ANCHORAGE - Business at the once-floundering Alaska Seafood International is now going swimmingly, according to Russell Schreck, the company's new chief executive officer and board chairman.
The company in early December sent air shipments of Alaska-caught salmon, halibut and cod to markets in England and the Lower 48. On Dec. 18, ASI sent its first 30,000-pound container of processed fish south by ship to Seattle, then by truck to an Illinois distributor that supplies restaurant chains and institutions.
In January, a major West Coast grocery chain and a membership-based warehouse retailer will carry the value-added seafood as appetizers, dinners and salmon steaks under private labels and with the Great Alaskan Seafood Co. brand name, Schreck told the Alaska Journal of Commerce.
Schreck declined to name the two new major buyers until the products reach the retailers' shelves next month.
"ASI is for real," said Schreck, who took over the South Anchorage company earlier this year. "There is new energy here and things are going extremely well."
No one could have said as much just a few months ago.
Shortly after construction was completed in early 2000, Bank Sinopac, a major Taiwanese investor, did not extend a promised line of credit for operating capital, nearly sinking the $125 million, state-backed seafood-manufacturing plant.
The near-failure fueled critics, including established Seattle fisheries companies, which said Anchorage was too costly a place to process fish.
In a complex restructuring deal, Sunrise Capital Partners LP put $5 million in equity into the ailing company and arranged a line of credit to begin operations last spring, in time for the summer fishing season in Alaska.
In return, Sunrise became majority owner, followed by the Alaska Industrial Development and Export Authority, Bank Sinopac, and a group of individual investors, including founder Howard Benedict. Sunrise is associated with the New York investment firm Houlihan, Lokey, Howard & Zukin, which specializes in turning around troubled companies.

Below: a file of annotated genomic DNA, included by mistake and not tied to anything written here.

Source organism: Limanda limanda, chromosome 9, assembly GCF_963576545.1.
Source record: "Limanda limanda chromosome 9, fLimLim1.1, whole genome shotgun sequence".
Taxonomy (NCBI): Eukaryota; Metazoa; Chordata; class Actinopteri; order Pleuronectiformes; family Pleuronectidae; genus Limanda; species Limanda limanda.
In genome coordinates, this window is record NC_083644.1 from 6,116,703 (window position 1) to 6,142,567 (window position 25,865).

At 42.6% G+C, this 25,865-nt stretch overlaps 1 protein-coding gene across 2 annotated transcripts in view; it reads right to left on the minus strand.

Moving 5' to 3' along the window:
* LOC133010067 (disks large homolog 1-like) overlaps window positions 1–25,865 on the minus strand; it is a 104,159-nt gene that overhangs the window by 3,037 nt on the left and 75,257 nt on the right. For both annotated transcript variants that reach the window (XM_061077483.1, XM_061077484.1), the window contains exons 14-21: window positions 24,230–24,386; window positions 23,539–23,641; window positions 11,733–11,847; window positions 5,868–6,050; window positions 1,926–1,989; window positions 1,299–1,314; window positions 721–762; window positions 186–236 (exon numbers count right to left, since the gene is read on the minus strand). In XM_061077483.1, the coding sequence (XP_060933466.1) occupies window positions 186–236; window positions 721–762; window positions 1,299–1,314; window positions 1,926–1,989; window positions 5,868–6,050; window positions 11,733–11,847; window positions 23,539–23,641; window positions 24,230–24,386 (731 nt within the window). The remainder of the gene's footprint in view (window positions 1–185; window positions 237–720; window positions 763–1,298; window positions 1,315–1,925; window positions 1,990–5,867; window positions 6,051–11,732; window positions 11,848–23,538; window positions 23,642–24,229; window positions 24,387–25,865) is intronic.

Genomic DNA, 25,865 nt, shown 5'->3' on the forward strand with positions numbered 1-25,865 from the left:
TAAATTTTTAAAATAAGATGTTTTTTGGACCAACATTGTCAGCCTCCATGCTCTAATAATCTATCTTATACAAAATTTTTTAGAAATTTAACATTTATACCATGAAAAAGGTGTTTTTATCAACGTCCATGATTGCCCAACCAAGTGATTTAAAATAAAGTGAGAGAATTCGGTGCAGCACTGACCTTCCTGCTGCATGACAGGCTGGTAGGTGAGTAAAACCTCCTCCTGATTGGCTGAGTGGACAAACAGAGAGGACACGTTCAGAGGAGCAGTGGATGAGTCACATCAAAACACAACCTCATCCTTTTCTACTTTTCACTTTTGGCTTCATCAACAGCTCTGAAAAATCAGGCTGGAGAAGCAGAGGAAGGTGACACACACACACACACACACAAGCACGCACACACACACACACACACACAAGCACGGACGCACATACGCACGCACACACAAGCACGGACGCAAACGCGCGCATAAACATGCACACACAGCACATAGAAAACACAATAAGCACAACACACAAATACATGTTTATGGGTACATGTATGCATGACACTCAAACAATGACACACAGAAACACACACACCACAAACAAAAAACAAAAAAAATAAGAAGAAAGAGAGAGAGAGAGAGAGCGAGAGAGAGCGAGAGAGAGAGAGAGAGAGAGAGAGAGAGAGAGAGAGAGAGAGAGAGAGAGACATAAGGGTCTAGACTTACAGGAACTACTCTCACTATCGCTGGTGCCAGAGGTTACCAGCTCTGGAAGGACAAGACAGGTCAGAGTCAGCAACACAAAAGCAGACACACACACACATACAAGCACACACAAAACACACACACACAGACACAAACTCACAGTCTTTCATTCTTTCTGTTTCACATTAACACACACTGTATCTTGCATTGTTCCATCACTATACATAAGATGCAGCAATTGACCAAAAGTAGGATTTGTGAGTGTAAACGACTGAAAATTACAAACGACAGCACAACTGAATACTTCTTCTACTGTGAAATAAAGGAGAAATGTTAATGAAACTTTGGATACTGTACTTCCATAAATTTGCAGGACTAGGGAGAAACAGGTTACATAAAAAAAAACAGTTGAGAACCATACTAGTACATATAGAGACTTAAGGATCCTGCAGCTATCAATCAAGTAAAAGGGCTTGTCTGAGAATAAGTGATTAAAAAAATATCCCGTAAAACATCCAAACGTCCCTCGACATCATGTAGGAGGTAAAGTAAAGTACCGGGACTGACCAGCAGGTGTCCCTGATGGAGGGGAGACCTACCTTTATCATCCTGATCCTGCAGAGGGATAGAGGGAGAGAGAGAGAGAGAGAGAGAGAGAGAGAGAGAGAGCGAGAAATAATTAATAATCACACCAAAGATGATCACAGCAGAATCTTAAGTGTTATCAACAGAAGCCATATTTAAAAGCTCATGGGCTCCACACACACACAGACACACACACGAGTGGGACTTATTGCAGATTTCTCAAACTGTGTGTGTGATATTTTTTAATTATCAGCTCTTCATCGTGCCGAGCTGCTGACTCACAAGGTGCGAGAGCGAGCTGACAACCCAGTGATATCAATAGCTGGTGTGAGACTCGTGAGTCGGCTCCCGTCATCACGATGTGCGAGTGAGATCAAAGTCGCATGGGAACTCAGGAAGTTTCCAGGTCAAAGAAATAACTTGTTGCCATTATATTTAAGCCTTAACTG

Schreck and a management team with expertise in food manufacturing and fisheries were brought in, replacing former senior managers. A sales staff also was established in markets in the Lower 48, Schreck said.
"There were no salespeople before I got here," Schreck said.
New sales staffers are aggressive and have landed major accounts, including Sterling, Ill.-based DOT Inc., a distributor that sells to restaurants, colleges, schools, hospitals, military installations and corporations that provide meals to employees, Schreck said.
"Having salespeople where the markets are is very comforting to us," said Jim McMillan, AIDEA's deputy director of credit.
The company has 150 workers on the payroll in Anchorage and will add a second shift and about 20 new employees soon, Schreck said.
AIDEA, a state-backed agency, has invested about $50 million in ASI and owns title to the company's buildings and land, which are valuable assets should the seafood venture fold.
McMillan said the company's once-grim outlook has changed.
"There have been some nay-sayers out there and some bumps in the road," McMillan said. "Since Sunrise has come in, (ASI) seems to be moving forward."